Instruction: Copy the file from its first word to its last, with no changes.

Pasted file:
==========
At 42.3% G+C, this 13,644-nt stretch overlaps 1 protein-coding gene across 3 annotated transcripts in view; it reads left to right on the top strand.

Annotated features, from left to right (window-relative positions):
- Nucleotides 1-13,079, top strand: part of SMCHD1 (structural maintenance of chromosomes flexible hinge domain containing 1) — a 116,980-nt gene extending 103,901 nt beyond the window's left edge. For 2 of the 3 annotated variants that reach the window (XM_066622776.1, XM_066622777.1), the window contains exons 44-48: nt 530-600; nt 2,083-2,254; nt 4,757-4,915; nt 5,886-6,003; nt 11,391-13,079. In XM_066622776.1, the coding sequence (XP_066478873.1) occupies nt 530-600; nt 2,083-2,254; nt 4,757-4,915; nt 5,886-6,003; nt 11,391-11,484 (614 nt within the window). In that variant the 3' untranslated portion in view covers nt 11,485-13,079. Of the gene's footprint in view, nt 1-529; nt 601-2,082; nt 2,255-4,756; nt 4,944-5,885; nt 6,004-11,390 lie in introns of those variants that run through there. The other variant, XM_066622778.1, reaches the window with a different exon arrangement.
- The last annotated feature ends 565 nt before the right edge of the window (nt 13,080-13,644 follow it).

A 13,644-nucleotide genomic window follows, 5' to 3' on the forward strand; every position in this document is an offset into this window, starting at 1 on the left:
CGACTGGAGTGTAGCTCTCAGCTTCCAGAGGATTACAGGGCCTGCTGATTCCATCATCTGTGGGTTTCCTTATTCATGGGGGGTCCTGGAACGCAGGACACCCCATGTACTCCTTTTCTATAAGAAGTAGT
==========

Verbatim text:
At 42.3% G+C, this 13,644-nt stretch overlaps 1 protein-coding gene across 3 annotated transcripts in view; it reads left to right on the top strand.

Annotated features, from left to right (window-relative positions):
- Nucleotides 1-13,079, top strand: part of SMCHD1 (structural maintenance of chromosomes flexible hinge domain containing 1) — a 116,980-nt gene extending 103,901 nt beyond the window's left edge. For 2 of the 3 annotated variants that reach the window (XM_066622776.1, XM_066622777.1), the window contains exons 44-48: nt 530-600; nt 2,083-2,254; nt 4,757-4,915; nt 5,886-6,003; nt 11,391-13,079. In XM_066622776.1, the coding sequence (XP_066478873.1) occupies nt 530-600; nt 2,083-2,254; nt 4,757-4,915; nt 5,886-6,003; nt 11,391-11,484 (614 nt within the window). In that variant the 3' untranslated portion in view covers nt 11,485-13,079. Of the gene's footprint in view, nt 1-529; nt 601-2,082; nt 2,255-4,756; nt 4,944-5,885; nt 6,004-11,390 lie in introns of those variants that run through there. The other variant, XM_066622778.1, reaches the window with a different exon arrangement.
- The last annotated feature ends 565 nt before the right edge of the window (nt 13,080-13,644 follow it).

A 13,644-nucleotide genomic window follows, 5' to 3' on the forward strand; every position in this document is an offset into this window, starting at 1 on the left:
CGACTGGAGTGTAGCTCTCAGCTTCCAGAGGATTACAGGGCCTGCTGATTCCATCATCTGTGGGTTTCCTTATTCATGGGGGGTCCTGGAACGCAGGACACCCCATGTACTCCTTTTCTATAAGAAGTAGT